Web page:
College adds new APIAS minor for fall 2016
Written by Emily Chaumont|
April 19, 2016
Seven years after the first student with a self-designed major in Asian and Pacific Islander American Studies graduated, the College of William and Mary’s faculty of arts and sciences will vote to approve a new APIAS minor program this May.
This move follows a strong push and years of work from students and faculty.
According to Pallavi Rudraraju ’17, a student who played a crucial role in promoting the program, the new Asian and Pacific Islander American studies minor will differ from the currently available Asian and Middle Eastern studies program.
“AMES is geographically based and rooted in Asia, but APIAS follows the Asian Pacific Island diaspora into America and all over the world,” Rudraraju said.
Rudraraju said that classes that would fall under the APIAS label have been taught at the College for some time, but they have been hard to find when registering for classes because they were listed under a variety of different subjects instead of being collected in one group.
“These sorts of courses have been incredibly popular,” Rudraraju said. “But for there to actually be a code on Banner for APIAS — that is incredibly important.” (Ed.’s Note: The banner acronym is APIA).
These sorts of courses have been incredibly popular,” Rudraraju said.
APIAS will be an interdisciplinary minor, incorporating courses cross-listed in a variety of departments, including theater, English and American studies.
To Jin Hyuk Ho ’16, this broad range of courses is an essential part of APIAS, as he said that he sees the program as a way to learn about the varied aspects of life as an Asian American. He also said that the existing courses with potential to be cross-listed were crucial to the development of the minor.
“If the courses weren’t there in the first place, the minor wouldn’t be a possibility,” Ho said. “This interdisciplinary aspect of APIAS is inherent in what it means to be Asian American.”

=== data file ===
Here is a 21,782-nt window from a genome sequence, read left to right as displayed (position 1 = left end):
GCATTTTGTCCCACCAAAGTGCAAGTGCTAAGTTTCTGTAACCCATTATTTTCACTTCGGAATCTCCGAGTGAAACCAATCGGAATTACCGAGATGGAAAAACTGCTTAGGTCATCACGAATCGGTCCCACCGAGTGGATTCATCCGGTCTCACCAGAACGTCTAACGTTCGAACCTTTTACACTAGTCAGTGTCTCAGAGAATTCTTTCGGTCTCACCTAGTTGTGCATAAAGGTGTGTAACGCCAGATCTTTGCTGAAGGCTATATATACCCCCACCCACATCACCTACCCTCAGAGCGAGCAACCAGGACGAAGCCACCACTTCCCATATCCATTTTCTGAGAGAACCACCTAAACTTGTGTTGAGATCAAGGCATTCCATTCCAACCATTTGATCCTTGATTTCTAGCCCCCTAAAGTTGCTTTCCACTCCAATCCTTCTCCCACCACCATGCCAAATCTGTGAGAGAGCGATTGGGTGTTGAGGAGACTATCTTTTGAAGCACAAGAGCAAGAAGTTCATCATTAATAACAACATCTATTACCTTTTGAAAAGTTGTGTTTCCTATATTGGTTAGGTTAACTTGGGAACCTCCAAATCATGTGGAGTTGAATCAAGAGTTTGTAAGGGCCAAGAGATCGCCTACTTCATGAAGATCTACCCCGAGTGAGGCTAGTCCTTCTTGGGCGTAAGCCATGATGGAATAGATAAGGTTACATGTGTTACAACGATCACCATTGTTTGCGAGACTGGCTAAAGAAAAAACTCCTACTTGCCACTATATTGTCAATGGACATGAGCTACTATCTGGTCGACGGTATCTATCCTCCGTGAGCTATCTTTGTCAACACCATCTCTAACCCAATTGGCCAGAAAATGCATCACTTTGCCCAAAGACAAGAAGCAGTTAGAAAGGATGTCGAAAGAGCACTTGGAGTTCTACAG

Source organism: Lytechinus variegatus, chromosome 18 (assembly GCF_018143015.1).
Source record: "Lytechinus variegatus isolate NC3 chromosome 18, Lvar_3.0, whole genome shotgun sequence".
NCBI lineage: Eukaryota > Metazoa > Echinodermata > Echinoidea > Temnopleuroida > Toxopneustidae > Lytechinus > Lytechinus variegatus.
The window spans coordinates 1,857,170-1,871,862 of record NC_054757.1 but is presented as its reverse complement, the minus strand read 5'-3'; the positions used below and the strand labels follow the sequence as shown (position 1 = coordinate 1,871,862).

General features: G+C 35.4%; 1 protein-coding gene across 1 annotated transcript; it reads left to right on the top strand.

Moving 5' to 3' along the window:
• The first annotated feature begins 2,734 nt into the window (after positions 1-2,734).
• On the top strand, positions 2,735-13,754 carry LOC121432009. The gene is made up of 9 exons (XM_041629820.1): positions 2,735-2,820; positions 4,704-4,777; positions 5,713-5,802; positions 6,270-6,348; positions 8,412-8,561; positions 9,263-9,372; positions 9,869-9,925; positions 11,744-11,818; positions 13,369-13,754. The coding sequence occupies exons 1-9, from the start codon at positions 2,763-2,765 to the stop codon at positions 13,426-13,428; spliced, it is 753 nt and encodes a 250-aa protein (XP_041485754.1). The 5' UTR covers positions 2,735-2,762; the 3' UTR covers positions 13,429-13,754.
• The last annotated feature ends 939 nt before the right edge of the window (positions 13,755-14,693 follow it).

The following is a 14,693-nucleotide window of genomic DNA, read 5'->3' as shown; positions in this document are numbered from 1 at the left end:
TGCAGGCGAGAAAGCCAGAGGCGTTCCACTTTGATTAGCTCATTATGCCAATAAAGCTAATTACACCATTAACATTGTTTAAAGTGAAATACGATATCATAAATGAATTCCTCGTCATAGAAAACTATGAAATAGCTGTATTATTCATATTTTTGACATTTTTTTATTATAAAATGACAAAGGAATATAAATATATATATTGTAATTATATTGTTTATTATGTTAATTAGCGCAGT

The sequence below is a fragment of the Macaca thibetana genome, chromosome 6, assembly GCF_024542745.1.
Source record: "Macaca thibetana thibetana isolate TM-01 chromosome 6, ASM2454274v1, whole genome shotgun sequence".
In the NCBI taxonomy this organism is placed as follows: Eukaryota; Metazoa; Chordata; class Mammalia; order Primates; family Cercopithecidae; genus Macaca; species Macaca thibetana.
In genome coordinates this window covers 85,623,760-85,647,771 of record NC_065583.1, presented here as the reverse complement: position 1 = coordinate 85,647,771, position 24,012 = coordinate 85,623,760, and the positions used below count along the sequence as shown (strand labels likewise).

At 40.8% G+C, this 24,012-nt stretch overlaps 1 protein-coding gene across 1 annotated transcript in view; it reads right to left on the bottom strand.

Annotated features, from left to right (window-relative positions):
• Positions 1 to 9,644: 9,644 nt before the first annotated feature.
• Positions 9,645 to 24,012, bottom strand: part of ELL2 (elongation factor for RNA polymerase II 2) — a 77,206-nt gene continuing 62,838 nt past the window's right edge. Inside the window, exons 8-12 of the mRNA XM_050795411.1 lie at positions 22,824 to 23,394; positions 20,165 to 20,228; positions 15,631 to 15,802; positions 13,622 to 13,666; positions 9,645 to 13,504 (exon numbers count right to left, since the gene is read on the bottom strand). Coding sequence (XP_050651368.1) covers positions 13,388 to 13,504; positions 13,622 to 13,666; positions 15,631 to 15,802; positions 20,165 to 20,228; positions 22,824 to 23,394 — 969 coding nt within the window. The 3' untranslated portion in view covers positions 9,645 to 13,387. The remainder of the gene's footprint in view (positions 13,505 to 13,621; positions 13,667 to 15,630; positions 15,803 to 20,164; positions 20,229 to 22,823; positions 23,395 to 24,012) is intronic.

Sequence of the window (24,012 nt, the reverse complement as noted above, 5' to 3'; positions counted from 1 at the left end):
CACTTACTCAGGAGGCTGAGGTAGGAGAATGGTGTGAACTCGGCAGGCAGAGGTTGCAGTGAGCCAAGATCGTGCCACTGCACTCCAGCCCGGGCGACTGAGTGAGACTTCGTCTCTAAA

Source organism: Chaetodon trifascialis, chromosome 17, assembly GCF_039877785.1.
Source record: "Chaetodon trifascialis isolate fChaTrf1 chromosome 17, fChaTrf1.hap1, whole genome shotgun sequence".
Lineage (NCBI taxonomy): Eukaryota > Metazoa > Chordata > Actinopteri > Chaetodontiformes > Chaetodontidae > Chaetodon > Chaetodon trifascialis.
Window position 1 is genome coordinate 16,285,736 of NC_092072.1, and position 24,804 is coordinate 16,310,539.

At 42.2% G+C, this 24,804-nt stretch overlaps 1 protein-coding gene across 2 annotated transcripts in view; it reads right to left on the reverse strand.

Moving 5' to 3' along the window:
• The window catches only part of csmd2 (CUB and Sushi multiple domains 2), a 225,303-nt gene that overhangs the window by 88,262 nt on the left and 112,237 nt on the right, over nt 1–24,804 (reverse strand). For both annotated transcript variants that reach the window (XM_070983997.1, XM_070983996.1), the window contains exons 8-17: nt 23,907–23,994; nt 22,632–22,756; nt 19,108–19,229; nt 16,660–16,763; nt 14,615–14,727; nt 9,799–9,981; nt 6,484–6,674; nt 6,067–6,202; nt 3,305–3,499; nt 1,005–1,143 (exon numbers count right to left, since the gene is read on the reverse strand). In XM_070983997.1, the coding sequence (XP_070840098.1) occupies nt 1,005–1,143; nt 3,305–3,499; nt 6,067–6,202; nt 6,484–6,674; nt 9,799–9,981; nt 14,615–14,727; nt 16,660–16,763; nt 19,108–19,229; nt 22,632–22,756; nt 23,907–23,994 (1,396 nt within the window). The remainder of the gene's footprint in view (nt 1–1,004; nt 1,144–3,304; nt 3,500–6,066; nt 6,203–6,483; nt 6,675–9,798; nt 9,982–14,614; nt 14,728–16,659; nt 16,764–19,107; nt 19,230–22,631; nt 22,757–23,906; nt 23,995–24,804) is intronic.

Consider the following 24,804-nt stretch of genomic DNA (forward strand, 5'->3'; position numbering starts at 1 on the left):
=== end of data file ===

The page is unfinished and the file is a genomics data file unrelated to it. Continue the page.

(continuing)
Ho and Rudraraju are both active in the Asian American Student Initiative and are also both self-designed APIAS majors.
The two worked with theatre and Africana studies professor Francis Tanglao-Aguas to spearhead the creation of the APIAS minor. The group met with deans, professors and the educational policy committee to explain why creating the program was important to them.
“The hardest part was sitting down and telling our stories,” Ho said. “Even though it was exciting, it was also taxing.”
Tanglao-Aguas said that even though it took a lot of work, pushing for this program was important to him and benefits the College community.
“I persevered in building this program not only because it forms the core of my scholarship and creative work of building community through theatre and film[,] but also because it is my responsibility as a good citizen who cares about everyone,” Tanglao-Aguas said in an email.
Although the ultimate goal is for the program to become a major, Rudraraju said the minor is an important step in that direction because it builds student interest and faculty involvement.
“The second we establish a minor, we are going to have at least one core professor,” Rudraraju said. “As long as we have that, I am so confident that a lot of other professors will step up.”
According to Ho, the biggest obstacle separating the minor program from a potential major program is money. Nevertheless, he said he is confident that if students continue to take APIAS classes, the College will continue to offer them and the program will continue building.
“Now that we have a minor, the school now has to worry about it, now the school has a responsibility to these types of courses,” Ho said. “Ever since the beginning, even before the minor, the biggest thing was student involvement. There has to be student interest before it can go anywhere.”
Now that we have a minor, the school now has to worry about it, now the school has a responsibility to these types of courses,” Ho said.
The minor has been approved by the educational policy committee, and now only awaits the vote from the faculty of arts and sciences. Those involved are confident that it will pass this vote and be made an official minor at the College.
After working on it so long, establishing this program has come to have a personal importance for those involved.
“It’s so much more than a minor,” Rudraraju said. “It’s about having a more comprehensive and wholesome field of studies.”